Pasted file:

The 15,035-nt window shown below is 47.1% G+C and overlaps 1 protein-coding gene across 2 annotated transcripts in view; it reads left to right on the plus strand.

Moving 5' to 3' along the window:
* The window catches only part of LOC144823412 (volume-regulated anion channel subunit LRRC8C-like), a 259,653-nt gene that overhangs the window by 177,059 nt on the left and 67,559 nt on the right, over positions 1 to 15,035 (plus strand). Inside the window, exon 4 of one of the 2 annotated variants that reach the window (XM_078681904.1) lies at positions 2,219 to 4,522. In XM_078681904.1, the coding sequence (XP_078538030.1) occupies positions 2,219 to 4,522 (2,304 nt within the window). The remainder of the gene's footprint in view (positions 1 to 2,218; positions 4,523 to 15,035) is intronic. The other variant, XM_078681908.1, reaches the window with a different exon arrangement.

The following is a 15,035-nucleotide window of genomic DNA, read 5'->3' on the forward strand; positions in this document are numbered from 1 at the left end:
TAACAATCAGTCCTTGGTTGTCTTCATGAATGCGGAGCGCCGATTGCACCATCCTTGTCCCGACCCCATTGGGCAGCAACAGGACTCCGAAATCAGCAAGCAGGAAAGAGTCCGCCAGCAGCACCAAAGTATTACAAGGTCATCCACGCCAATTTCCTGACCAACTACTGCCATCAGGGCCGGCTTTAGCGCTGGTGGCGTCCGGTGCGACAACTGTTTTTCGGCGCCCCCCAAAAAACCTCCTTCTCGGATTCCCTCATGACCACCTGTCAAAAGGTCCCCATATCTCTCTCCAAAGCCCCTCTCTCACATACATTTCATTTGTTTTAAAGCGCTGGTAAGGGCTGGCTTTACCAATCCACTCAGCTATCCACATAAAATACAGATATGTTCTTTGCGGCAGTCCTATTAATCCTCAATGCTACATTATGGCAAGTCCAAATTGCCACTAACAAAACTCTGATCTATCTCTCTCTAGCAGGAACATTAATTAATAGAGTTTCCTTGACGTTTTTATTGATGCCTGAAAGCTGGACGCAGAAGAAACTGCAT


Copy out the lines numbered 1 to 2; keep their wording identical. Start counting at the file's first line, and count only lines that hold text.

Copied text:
The 15,035-nt window shown below is 47.1% G+C and overlaps 1 protein-coding gene across 2 annotated transcripts in view; it reads left to right on the plus strand.

Moving 5' to 3' along the window: